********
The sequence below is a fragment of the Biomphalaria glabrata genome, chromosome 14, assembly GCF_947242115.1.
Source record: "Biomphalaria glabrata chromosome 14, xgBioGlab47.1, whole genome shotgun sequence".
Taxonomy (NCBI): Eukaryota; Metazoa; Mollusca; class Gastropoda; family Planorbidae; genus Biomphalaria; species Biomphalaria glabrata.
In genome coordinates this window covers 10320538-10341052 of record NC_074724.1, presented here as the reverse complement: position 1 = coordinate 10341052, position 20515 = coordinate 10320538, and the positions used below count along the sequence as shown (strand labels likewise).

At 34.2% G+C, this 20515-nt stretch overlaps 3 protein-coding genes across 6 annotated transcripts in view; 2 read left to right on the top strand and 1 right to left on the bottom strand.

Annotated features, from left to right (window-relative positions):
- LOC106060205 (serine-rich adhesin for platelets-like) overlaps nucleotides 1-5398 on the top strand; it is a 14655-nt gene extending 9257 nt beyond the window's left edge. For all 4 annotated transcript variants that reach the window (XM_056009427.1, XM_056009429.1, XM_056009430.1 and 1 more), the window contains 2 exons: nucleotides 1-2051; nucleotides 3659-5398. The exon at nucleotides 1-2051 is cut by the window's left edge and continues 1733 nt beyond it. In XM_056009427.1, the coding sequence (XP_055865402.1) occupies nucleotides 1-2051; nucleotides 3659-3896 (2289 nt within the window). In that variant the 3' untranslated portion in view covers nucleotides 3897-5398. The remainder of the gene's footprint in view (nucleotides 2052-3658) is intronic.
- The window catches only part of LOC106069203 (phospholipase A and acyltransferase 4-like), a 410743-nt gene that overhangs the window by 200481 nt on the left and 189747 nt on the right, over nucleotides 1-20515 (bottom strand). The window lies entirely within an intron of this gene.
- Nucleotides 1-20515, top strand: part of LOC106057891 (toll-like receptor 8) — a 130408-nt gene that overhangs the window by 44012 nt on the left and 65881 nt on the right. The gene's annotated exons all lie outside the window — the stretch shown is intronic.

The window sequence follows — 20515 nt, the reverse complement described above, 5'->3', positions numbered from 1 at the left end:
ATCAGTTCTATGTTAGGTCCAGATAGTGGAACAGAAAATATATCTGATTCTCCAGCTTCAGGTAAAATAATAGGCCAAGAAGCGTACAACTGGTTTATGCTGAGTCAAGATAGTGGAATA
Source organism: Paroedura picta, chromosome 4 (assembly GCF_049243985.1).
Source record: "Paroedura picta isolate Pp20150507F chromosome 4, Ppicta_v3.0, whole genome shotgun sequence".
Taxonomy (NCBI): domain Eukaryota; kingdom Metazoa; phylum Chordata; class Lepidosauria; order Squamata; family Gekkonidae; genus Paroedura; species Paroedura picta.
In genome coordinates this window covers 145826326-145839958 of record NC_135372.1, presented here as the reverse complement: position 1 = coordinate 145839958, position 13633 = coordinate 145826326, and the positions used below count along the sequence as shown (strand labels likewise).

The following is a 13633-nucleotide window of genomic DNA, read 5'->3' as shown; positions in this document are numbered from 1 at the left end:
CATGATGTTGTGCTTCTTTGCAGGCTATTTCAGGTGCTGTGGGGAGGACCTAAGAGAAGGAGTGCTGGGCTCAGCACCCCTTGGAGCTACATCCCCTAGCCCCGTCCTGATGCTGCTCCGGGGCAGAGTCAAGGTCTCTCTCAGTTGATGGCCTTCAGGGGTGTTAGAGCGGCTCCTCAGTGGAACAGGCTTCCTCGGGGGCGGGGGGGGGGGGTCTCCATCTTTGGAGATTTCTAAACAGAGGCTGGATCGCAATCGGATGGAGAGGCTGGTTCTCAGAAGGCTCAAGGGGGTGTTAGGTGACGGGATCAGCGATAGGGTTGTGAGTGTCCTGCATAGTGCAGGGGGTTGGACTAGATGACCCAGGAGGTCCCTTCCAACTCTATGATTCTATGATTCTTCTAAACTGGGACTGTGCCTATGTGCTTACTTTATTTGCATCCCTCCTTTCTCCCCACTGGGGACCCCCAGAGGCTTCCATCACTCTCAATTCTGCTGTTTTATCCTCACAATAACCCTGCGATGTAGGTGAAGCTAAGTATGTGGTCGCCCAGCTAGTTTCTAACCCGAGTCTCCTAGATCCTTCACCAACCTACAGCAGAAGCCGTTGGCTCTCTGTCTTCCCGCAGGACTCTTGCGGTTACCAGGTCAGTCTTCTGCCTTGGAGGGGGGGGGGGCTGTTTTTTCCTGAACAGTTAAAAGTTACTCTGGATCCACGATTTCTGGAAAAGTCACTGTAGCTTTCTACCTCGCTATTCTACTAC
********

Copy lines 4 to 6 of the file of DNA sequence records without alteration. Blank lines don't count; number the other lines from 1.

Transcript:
In genome coordinates this window covers 10320538-10341052 of record NC_074724.1, presented here as the reverse complement: position 1 = coordinate 10341052, position 20515 = coordinate 10320538, and the positions used below count along the sequence as shown (strand labels likewise).

At 34.2% G+C, this 20515-nt stretch overlaps 3 protein-coding genes across 6 annotated transcripts in view; 2 read left to right on the top strand and 1 right to left on the bottom strand.

Annotated features, from left to right (window-relative positions):